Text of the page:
Much of Labor’s electoral success outside Brisbane from 1998 was built on the back of exploiting conservative disunity through Queensland’s optional preferential voting system. With One Nation and other right wing parties and independents splitting the conservative vote, the Labor message of “Just Vote One” turned many regional and rural seats into effective first past the post contests. The fact that this strategy reinforced the theme of conservatives as a squabbling rabble was an added extra.

Because Queensland uses optional preferential, calculations of the vote based on a notional 2PP are misleading. Unfortunately the polling firms who have been surveying opinion have used very confused methodologies to measure preferences. In many seats it will be far more important whether voters direct preferences than to whom.

Surprisingly for an election in which voters are tiring of Beattie but the Opposition presents an unacceptable alternative, minor parties have struggled to attract either support or coverage for their campaigns. So both the Greens and Family First have made much of their preference announcements.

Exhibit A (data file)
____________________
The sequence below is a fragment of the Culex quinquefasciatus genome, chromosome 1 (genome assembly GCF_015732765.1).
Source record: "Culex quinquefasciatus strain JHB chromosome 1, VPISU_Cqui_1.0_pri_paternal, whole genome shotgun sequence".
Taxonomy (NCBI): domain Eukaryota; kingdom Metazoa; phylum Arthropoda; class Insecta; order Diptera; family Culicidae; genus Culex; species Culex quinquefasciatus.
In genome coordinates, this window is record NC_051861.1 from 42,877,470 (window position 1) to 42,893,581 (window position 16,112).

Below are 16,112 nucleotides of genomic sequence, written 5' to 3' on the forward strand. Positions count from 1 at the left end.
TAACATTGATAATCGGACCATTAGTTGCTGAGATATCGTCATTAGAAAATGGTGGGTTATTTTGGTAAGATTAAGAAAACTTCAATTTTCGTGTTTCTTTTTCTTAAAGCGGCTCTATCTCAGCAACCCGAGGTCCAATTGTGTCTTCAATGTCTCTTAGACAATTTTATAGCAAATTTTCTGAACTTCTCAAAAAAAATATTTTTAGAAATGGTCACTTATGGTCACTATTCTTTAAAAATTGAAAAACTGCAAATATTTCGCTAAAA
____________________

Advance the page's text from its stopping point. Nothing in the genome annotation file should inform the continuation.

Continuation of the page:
Bizarrely, the Coalition failed to respond to a request from FF for a meeting in August to discuss preferences. Labor courted them. FF are preferencing the ALP in five seats, the Coalition in seven and Independent Dolly Pratt in Nanango. FF will do more damage to the Coalition than Labor, as their preferences may aid the ALP in key seats, but are allocated to the Libs and Nats in largely safe Labor and Coalition seats. But realistically, the allocations are largely moot. The “Just Vote One” culture is now so entrenched in Queensland that the effect of a significant FF vote will be to dilute conservative strength.

Bizarrely, though in keeping with a campaign so far devoid of much political logic, the Nats will be contributing to their own electoral demise by discouraging the allocation of preferences.

While Greens voters are the most likely of any to preference, the Greens will not be able to repeat the leverage they gained over Labor in 1995 when their preference decisions contributed to Goss’s defeat. The Nats, desperate for funding, have signalled open slather for development, while water is an environmental issue that plays Labor’s way except in seats affected by controversial proposed new dams.

Like most other factors in this campaign, the combination of the voting system and minor parties’ inability to control their preferences will work in the ALP’s favour.